Other Fijian resorts are working to conserve manta ray numbers in Fiji. Barefoot Manta Resort is a one minute ride from a manta ray feeding site between April and October, where snorkelers can swim with the creatures. They’re part of Manta Ray Trust, a global organisation protecting the creatures. Other resorts like Kokomo Private Island Resort run a manta ray conservation project tagging the animals to get a better understanding of their numbers.  

Preserving Coral Reefs 

Fiji is home to 42 percent of the world’s coral species and over 10 000 square kilometres of coral reef. Climate change has put new pressures on Fiji’s reefs so resorts have been working hard to counter them. The Shangri La Fiji Resort & Spa created Sanctuary, a marine education centre where families can grow coral and build fish houses to preserve the reef ecosystem. Their Reef Care Project allows guests to help revive the coral reefs beyond the resort, as well as take part in mangrove replanting programs. A little further east, The Outrigger Fiji has one of the best coral gardening programs of any South Pacific resort, something they started back in 2015. Young corals are grown in a protected nursery till adulthood, then are replanted back in nature. Kokomo Private Island Resort have increased their coral garden by over 3000 corals per season and added two new nurseries. Guests can join in the program at all resorts.  

Coral Protection

Meanwhile, Tavarua Island Resort are saving endangered giant clams by transplanting colonies of giant clams into cages along the reef. 

Growing Organic Gardens and Buying Local 

Gone are the days when Fijian resorts flew in most ingredients from Australia or New Zealand. Fijian resorts have embraced food sustainability, using local, fresh ingredients and growing their own produce in organic market gardens. Fijian resorts now organise menus around what’s just been caught by local fishermen. Local farmers and fishermen have become Fiji’s secret weapon – the sea teems with fish, and the volcanic soils fertile.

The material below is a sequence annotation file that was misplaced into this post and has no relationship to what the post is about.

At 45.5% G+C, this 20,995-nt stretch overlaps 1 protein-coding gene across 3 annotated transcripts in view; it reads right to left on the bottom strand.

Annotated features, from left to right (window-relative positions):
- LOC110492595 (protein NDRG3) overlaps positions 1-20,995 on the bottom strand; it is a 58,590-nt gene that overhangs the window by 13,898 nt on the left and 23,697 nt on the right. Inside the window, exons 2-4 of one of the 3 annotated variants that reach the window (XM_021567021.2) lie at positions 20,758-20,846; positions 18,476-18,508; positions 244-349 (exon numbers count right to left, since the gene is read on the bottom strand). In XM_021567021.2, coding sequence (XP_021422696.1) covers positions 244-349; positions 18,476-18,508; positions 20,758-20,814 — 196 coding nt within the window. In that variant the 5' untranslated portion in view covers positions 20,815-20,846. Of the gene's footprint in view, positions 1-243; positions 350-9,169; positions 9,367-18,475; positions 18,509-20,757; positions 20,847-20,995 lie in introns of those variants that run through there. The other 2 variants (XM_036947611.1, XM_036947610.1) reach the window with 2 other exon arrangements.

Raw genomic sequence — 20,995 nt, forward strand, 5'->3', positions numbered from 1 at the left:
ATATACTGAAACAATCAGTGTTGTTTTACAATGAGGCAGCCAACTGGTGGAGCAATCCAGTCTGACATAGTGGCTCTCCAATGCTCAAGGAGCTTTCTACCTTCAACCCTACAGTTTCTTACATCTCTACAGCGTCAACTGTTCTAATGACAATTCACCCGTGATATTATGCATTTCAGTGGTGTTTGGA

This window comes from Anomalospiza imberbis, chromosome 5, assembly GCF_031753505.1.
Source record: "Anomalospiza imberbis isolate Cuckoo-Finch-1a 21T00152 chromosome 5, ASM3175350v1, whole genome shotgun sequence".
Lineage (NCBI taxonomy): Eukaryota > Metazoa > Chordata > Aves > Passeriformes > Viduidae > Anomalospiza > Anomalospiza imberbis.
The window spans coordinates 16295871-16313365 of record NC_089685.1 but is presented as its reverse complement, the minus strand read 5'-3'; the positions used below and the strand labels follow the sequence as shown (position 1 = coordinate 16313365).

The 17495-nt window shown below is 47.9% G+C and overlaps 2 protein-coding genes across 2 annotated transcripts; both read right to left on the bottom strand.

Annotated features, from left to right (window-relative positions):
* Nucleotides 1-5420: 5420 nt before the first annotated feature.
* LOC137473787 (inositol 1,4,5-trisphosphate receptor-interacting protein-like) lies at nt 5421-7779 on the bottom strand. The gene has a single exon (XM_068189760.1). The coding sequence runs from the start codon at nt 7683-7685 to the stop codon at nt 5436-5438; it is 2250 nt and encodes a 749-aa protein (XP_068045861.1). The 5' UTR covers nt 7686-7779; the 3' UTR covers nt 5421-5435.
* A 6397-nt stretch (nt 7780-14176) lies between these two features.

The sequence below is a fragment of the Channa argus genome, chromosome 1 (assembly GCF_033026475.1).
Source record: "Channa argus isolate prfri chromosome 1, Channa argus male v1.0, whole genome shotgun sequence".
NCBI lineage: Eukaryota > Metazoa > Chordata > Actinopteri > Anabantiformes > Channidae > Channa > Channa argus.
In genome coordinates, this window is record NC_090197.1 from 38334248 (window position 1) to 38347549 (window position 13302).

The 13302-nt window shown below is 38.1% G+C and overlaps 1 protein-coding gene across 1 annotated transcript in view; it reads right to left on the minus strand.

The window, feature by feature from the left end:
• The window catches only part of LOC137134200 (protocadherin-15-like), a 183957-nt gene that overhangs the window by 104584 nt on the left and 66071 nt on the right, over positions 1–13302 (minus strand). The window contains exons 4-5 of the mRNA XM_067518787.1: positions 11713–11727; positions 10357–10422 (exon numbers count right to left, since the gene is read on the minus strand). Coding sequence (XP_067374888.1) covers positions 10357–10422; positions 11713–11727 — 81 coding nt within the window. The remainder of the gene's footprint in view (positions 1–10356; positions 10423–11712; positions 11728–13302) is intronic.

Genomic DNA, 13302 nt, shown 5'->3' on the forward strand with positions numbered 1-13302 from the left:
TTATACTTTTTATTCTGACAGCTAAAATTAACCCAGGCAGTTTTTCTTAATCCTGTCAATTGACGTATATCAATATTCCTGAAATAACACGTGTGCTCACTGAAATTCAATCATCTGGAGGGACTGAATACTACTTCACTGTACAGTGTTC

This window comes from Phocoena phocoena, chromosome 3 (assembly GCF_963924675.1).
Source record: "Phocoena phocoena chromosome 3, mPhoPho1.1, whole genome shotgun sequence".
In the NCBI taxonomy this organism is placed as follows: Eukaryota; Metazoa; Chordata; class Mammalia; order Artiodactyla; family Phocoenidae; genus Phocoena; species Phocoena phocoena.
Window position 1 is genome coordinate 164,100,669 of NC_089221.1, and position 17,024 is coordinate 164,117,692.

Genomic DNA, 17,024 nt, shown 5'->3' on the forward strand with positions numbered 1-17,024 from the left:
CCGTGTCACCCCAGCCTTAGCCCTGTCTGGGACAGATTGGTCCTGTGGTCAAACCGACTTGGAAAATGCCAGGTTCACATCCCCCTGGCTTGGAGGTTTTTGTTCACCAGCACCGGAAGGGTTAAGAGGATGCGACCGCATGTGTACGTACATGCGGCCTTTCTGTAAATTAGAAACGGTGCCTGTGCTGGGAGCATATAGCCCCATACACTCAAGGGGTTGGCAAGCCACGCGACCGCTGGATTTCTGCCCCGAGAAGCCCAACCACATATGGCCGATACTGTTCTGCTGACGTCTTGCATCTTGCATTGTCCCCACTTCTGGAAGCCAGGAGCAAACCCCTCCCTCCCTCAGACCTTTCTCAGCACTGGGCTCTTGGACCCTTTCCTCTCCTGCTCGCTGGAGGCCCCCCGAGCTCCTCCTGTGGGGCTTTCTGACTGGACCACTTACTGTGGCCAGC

But that’s not where sustainability ends. Many resorts have their own organic gardens, supplying the herbs, fruit, vegetables and eggs needed for guests. Kokomo Private Island Resort have a 2.2 hectare organic farm, which includes a hydroponic garden, beehive and hen house, and provide free guided tours. 

Six Senses Fiji have Cluckingham Palace, a free-range retreat for over 100 hens and roosters who supply the eggs. They also have over 10 000 square metres of gardens, supplying over 40 different types of herbs, fruits and vegetables.

Just a few islands over, Vomo Island Resort have propagated 50 000 plants to create their own gardens for produce while Vanua Levu’s Nukubati Island Resort has over 2.5 hectares devoted to growing traditional Pacific Island crops. 

Sustaining Culture and Traditions

Fijian resorts have been at the forefront of efforts to preserve the culture of Fiji. Traditionally, this was in the form of offering cultural experiences to guests which allowed local villages to make an income out of presenting their traditional ways to tourists – from dancing performances to kava ceremonies. But while this continues, cultural sustainability has gotten more sophisticated.

Fiji Sustainable

At resorts like Maqai Beach Eco Resort off Taveuni, the village next door, Naivivi (where many of the resort’s staff come from) has been given 10 percent ownership of the resort to ensure directors and managers work with local chiefs on all key decisions.

Leleuivia Island Resort near Suva have worked with six villages on their island to train young locals to bring back knowledge of Fijian canoe sailing and navigation skills. They helped provide traditional camakau sailing canoes to the villages, part of efforts to revive Fiji’s sustainable sea transport culture.

Here, happiness
has a ripple effect

Here, happiness
has a ripple effect